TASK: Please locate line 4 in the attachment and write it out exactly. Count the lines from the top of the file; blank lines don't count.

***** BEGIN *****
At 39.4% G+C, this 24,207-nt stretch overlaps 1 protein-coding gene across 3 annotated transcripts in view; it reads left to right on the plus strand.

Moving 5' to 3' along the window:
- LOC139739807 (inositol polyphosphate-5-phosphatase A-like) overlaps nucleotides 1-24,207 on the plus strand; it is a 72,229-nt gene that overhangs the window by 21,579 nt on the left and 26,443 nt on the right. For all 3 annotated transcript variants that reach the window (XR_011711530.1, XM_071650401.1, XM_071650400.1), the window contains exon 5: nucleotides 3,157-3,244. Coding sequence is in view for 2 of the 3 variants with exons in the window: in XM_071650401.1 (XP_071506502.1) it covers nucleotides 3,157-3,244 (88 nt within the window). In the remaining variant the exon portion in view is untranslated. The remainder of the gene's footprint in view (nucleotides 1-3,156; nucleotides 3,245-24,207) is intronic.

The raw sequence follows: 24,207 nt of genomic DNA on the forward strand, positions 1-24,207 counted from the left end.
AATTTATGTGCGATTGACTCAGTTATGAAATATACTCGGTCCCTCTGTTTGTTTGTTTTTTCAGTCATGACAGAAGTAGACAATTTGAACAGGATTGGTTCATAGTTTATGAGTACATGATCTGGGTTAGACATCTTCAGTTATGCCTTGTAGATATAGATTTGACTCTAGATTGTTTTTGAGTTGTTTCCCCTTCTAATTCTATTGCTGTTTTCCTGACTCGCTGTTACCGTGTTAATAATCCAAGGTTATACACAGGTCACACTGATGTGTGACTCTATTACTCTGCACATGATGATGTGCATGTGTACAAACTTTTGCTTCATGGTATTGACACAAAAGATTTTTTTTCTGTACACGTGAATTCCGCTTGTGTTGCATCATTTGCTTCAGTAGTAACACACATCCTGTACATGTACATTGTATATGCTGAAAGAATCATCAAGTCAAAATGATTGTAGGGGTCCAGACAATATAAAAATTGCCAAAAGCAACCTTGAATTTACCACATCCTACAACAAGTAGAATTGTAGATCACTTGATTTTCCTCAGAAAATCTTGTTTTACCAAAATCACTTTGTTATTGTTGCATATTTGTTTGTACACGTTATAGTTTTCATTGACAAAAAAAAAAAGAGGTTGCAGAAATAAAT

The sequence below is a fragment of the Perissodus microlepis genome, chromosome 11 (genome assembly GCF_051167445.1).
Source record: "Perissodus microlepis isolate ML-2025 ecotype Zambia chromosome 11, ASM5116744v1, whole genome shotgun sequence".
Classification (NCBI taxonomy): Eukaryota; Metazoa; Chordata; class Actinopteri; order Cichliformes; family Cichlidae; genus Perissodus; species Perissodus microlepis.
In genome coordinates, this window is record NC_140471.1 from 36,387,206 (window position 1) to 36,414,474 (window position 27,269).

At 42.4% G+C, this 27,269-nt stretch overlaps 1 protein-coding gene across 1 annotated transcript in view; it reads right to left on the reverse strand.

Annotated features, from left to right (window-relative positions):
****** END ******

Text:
The raw sequence follows: 24,207 nt of genomic DNA on the forward strand, positions 1-24,207 counted from the left end.